“Hisao - take me for a walk?” said Remy.

“Why should I?”

He spoke over her shoulder, his eyes still locked on Juyong.

“Just -” Remy bent over and scooped up a bowl of berries from the table and shoved it into Hisao chest, “come on - ”

With that she dragged him from the doorway with a hand firmly locked about his arm.


To Remy’s surprise Hisao hadn’t objected and together they walked South past the front of the Temple. They silently trekked through the red arches that were overgrown with ivy stopping at the top of the complex’s stairs that lead down the mountain side. Hisao sat on the edge of the step and there Remy sat with him. She placed the bowl of berries between them and wondered what she could possibly ask first.

It was hard to believe it was only yesterday that they had they’re talk by the creek.

“People see what they want to see. They don’t wait to be shown was is and what isn’t. And I hate expectations…”

It was what he had said to her in that moment. She had thought it was in regards to her but now she wasn’t so sure. Much had happened to this world before she arrived and though it held the illusion of simpler times she now knew that wasn’t the case. Truthfully, in the six weeks she was here she really knew nothing about the man sitting beside her.

Remy tucked her knees up closer to her chest and folded her arms across them. She looked over at him. He was in blue robes again today. His black hair pulled tight into a ponytail and loose strands fell to block his face from view. He head turned toward the path before them. Remy followed his gaze to the old steps that curved down the mountain. It looked so peaceful. She noticed how the aged stone of each step was walked smooth, divided by deep cracks where small tufts of wild grass poked through.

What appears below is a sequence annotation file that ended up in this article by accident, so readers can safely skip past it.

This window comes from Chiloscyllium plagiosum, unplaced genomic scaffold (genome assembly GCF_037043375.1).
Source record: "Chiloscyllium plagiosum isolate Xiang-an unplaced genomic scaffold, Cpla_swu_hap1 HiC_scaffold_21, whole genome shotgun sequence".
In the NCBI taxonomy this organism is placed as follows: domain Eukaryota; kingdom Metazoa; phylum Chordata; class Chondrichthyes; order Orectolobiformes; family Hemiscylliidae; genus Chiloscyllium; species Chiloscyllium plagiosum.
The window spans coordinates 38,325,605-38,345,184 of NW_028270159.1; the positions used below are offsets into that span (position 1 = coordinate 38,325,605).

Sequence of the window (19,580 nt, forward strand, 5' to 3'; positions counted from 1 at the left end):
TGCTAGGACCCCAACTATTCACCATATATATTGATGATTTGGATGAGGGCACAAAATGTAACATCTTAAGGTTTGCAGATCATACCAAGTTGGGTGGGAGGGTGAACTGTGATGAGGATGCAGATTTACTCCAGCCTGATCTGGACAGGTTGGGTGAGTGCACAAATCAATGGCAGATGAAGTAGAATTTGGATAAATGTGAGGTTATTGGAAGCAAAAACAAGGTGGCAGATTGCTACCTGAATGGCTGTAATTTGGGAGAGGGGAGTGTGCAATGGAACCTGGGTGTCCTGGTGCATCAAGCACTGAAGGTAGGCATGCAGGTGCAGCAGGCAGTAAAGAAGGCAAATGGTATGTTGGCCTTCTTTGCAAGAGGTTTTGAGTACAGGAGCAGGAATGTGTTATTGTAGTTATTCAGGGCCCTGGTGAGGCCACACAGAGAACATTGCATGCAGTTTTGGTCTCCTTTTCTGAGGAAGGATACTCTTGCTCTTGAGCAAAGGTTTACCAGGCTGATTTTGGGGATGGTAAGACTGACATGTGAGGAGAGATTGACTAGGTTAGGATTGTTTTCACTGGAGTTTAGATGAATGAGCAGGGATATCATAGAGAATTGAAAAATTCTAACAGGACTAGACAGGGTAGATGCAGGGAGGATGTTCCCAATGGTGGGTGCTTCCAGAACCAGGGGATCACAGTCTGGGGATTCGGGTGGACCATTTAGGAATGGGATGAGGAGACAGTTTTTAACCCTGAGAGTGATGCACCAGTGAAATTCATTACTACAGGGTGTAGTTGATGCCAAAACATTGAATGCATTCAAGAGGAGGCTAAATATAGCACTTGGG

These were steps had lead her to place a safety when she first arrived. She was protected by the Temple behind her and by the man who sat next to her. With the help she received here she got her footing. She remembered waking each morning and reminding herself to ‘stay the course’ and she would get home. As it turned out - this was a world of strange and powerful magic where Gods could tip the scales of war and where it was common for them to communicate with her fellow man. It was becoming apparent to Remy that the events that brought her here might not be so strange after all. She, however, wouldn’t be able to find that out here at the Temple. She couldn’t see enough of the world to know for sure whether or not she could get home.

“Hisao, how does a man know if a God lives?” asked Remy, “not and Eiraf - but just a man….”

“You’re asking me how do I know if Orodoki is alive?” said Hisao.

It wasn’t exactly what she meant - but it would get her an answer that would be close enough. Remy nodded.

“It’s like the wind,” said Hisao, “you can’t see it but you can feel it moving around you - touching the trees or rolling along a valley floor. Orodoki’s presence, his Qi, is the same. I feel him. But, he is very old….”

Hisao was speaking to her like he had been the night before. His voice moved slow and he chose his words carefully. She liked it. It made him seem patient and wise - unlike the Hisao that he was normally, full of sarcasm and complaints. The way he so easily changed his moods made it simple for Remy to accept his current behaviour. She hoped since their talk that he would show her this side more frequently.